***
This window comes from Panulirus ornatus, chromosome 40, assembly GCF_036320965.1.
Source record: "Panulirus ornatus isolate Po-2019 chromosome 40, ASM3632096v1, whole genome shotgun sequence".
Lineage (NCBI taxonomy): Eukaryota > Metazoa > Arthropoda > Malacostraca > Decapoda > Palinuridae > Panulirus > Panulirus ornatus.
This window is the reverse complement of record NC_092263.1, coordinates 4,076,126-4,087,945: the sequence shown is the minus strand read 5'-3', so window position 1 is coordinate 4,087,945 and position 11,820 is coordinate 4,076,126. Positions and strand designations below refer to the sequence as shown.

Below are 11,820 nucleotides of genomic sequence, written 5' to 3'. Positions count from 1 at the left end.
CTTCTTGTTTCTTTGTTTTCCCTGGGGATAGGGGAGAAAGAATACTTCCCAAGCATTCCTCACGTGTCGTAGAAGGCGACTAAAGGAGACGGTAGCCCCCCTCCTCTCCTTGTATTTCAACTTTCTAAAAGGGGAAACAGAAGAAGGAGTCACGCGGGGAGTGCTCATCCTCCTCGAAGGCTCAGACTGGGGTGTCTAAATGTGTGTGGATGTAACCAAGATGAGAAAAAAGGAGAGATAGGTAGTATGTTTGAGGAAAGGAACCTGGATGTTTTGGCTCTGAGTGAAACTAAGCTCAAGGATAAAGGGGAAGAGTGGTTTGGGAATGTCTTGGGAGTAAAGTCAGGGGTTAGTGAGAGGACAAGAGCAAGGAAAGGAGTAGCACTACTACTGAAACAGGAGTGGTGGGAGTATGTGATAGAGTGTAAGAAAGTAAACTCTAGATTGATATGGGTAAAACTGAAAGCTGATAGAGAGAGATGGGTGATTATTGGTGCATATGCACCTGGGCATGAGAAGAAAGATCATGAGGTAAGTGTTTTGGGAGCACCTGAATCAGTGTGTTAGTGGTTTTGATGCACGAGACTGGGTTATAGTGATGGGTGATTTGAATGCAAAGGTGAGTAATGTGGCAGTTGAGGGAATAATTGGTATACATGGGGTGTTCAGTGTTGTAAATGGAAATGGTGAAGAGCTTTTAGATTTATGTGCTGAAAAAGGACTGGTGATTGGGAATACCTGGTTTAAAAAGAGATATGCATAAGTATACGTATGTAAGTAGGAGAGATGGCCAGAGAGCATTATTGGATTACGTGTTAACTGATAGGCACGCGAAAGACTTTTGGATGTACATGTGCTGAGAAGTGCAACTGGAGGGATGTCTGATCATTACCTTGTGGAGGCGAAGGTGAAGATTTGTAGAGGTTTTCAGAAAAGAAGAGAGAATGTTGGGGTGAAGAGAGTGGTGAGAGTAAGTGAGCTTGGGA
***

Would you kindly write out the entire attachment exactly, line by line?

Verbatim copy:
This window comes from Panulirus ornatus, chromosome 40, assembly GCF_036320965.1.
Source record: "Panulirus ornatus isolate Po-2019 chromosome 40, ASM3632096v1, whole genome shotgun sequence".
Lineage (NCBI taxonomy): Eukaryota > Metazoa > Arthropoda > Malacostraca > Decapoda > Palinuridae > Panulirus > Panulirus ornatus.
This window is the reverse complement of record NC_092263.1, coordinates 4,076,126-4,087,945: the sequence shown is the minus strand read 5'-3', so window position 1 is coordinate 4,087,945 and position 11,820 is coordinate 4,076,126. Positions and strand designations below refer to the sequence as shown.

Below are 11,820 nucleotides of genomic sequence, written 5' to 3'. Positions count from 1 at the left end.
CTTCTTGTTTCTTTGTTTTCCCTGGGGATAGGGGAGAAAGAATACTTCCCAAGCATTCCTCACGTGTCGTAGAAGGCGACTAAAGGAGACGGTAGCCCCCCTCCTCTCCTTGTATTTCAACTTTCTAAAAGGGGAAACAGAAGAAGGAGTCACGCGGGGAGTGCTCATCCTCCTCGAAGGCTCAGACTGGGGTGTCTAAATGTGTGTGGATGTAACCAAGATGAGAAAAAAGGAGAGATAGGTAGTATGTTTGAGGAAAGGAACCTGGATGTTTTGGCTCTGAGTGAAACTAAGCTCAAGGATAAAGGGGAAGAGTGGTTTGGGAATGTCTTGGGAGTAAAGTCAGGGGTTAGTGAGAGGACAAGAGCAAGGAAAGGAGTAGCACTACTACTGAAACAGGAGTGGTGGGAGTATGTGATAGAGTGTAAGAAAGTAAACTCTAGATTGATATGGGTAAAACTGAAAGCTGATAGAGAGAGATGGGTGATTATTGGTGCATATGCACCTGGGCATGAGAAGAAAGATCATGAGGTAAGTGTTTTGGGAGCACCTGAATCAGTGTGTTAGTGGTTTTGATGCACGAGACTGGGTTATAGTGATGGGTGATTTGAATGCAAAGGTGAGTAATGTGGCAGTTGAGGGAATAATTGGTATACATGGGGTGTTCAGTGTTGTAAATGGAAATGGTGAAGAGCTTTTAGATTTATGTGCTGAAAAAGGACTGGTGATTGGGAATACCTGGTTTAAAAAGAGATATGCATAAGTATACGTATGTAAGTAGGAGAGATGGCCAGAGAGCATTATTGGATTACGTGTTAACTGATAGGCACGCGAAAGACTTTTGGATGTACATGTGCTGAGAAGTGCAACTGGAGGGATGTCTGATCATTACCTTGTGGAGGCGAAGGTGAAGATTTGTAGAGGTTTTCAGAAAAGAAGAGAGAATGTTGGGGTGAAGAGAGTGGTGAGAGTAAGTGAGCTTGGGA